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Tetanus Immune Globulin (Systemic)

Brand Names

In the U.S.-

  • BayTet

Another commonly used name is TIG.


Description

Tetanus immune globulin (TET-n-us im-MUNE GLOB-yoo-lin) is used to prevent tetanus infection (also known as lockjaw). Tetanus is a serious illness that causes convulsions (seizures) and severe muscle spasms that can be strong enough to cause bone fractures of the spine. Tetanus causes death in 30 to 40 percent of cases.

In recent years, two thirds of all tetanus cases have been in persons 50 years of age and older. A tetanus infection in the past does not make you immune to tetanus in the future.

Tetanus immune globulin works by giving your body the antibodies it needs to protect it against tetanus infection. This is called passive protection. This passive protection lasts long enough to protect your body until your body can produce its own antibodies against tetanus.

Tetanus immune globulin is to be administered only by or under the supervision of your doctor or other health care professional. It is available in the following dosage form:

    Parenteral
  • Injection (U.S. and Canada)



Before Using This Medicine

In deciding to use a medicine, the risks of using the medicine must be weighed against the good it will do. This is a decision you and your doctor will make. For tetanus immune globulin, the following should be considered:

Allergies- Tell your doctor if you have ever had any unusual or allergic reaction to tetanus immune globulin.

Pregnancy- Studies on effects in pregnancy have not been done in either humans or animals. However, there is no reason to suspect that tetanus immune globulin causes problems in pregnant women.

Breast-feeding- Tetanus immune globulin has not been reported to cause problems in nursing babies.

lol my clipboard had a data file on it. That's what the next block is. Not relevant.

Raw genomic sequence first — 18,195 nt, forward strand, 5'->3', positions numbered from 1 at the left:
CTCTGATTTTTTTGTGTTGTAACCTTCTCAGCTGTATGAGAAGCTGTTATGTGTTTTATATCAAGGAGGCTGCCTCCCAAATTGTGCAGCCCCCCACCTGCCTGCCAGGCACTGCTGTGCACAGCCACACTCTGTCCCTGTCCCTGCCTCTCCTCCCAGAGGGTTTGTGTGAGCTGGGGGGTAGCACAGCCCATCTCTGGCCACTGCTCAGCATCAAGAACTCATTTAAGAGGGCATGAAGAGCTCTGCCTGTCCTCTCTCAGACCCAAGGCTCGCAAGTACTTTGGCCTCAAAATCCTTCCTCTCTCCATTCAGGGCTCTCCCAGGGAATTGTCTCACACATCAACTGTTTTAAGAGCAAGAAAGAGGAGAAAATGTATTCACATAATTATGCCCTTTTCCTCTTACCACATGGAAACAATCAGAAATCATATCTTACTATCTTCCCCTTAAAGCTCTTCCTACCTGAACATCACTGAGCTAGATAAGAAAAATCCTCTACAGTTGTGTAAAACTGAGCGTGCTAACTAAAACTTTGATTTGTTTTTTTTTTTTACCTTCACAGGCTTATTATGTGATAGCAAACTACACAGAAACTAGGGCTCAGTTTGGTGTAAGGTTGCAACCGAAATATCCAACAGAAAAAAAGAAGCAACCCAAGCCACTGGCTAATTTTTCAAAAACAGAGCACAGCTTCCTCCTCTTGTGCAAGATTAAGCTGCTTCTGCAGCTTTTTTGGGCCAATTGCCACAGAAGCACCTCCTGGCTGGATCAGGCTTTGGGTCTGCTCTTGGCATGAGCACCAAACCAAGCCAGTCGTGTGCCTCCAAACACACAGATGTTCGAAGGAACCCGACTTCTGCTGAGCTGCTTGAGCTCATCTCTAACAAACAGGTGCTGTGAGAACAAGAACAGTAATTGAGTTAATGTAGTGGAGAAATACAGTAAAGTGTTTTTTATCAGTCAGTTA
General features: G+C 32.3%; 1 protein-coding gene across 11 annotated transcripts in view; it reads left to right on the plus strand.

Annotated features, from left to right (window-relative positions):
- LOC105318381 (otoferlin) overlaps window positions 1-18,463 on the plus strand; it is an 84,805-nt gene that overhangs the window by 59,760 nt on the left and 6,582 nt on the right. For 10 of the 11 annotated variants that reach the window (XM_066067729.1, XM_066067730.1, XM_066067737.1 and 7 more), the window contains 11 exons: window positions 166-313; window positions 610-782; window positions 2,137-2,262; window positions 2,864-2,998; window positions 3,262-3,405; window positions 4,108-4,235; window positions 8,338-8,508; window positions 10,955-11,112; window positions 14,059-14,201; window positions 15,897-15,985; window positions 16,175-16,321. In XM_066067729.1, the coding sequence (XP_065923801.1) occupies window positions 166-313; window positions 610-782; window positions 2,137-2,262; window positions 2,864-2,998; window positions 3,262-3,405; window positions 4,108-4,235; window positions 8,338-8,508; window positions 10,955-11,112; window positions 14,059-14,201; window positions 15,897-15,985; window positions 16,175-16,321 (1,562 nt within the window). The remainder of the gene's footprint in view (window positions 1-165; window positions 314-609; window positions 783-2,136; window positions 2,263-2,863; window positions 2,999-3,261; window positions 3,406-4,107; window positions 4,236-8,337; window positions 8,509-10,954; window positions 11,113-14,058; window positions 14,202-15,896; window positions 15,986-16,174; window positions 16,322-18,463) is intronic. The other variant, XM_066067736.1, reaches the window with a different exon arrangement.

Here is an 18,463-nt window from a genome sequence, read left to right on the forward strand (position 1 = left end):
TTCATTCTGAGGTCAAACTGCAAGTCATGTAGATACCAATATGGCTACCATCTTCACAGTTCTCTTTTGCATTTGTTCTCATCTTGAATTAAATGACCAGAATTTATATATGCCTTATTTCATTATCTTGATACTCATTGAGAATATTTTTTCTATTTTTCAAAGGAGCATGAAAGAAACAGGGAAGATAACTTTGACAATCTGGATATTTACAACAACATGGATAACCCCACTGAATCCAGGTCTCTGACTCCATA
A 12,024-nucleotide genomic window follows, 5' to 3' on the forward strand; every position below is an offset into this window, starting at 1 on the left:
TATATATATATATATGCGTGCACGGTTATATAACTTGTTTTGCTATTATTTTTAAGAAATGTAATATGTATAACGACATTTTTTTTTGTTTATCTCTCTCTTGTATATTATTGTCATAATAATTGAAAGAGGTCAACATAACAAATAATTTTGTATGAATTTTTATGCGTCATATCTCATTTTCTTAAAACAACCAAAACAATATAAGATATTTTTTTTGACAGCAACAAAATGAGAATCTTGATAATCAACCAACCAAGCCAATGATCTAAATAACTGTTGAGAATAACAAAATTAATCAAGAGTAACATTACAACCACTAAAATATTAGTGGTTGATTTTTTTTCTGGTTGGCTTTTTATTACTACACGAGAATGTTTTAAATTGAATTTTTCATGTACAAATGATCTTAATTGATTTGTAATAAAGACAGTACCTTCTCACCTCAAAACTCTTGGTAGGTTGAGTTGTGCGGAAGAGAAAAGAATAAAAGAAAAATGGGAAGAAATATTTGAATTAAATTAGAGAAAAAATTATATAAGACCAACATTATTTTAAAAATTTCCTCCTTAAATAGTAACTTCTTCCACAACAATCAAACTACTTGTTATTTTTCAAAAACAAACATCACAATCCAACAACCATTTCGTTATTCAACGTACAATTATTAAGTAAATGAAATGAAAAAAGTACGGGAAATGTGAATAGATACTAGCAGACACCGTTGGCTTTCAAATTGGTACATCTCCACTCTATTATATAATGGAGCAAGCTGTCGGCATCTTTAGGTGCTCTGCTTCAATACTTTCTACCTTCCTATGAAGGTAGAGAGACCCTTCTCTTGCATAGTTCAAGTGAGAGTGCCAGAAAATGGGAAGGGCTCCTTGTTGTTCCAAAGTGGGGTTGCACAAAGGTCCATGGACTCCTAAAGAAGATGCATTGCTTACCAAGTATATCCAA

Children- Although there is no specific information comparing use of tetanus immune globulin in children with use in other age groups, this medicine is not expected to cause different side effects or problems in children than it does in adults.

Older adults- Many medicines have not been studied specifically in older people. Therefore, it may not be known whether they work exactly the same way they do in younger adults or if they cause different side effects or problems in older people. There is no specific information comparing use of tetanus immune globulin in the elderly with use in other age groups. However, there is no evidence that the effects of tetanus immune globulin in older adults differ from those in younger persons.

Other medical problems- The presence of other medical problems may affect the use of tetanus immune globulin. Make sure you tell your doctor if you have any other medical problems.


Proper Use of This Medicine

Dosing-

The dose of tetanus immune globulin will be different for different patients. The following information includes only the average dose of tetanus immune globulin.

  • For injection dosage form:
    • For preventing tetanus infection:
      • Adults and children-250 units injected into a muscle.



Side Effects of This Medicine

Along with its needed effects, a medicine may cause some unwanted effects. Although not all of these side effects may occur, if they do occur they may need medical attention.

Check with your doctor immediately if any of the following side effects occur:

  • Rare
    • Difficulty in breathing or swallowing;  hives;  itching, especially of soles or palms;  reddening of skin, especially around ears;  swelling of eyes, face, or inside of nose;  unusual tiredness or weakness, sudden and severe 

Other side effects not listed above may also occur in some patients. If you notice any other effects, check with your doctor.



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Last updated: Tue, 06 Jan 2009 00:20:03 GMT
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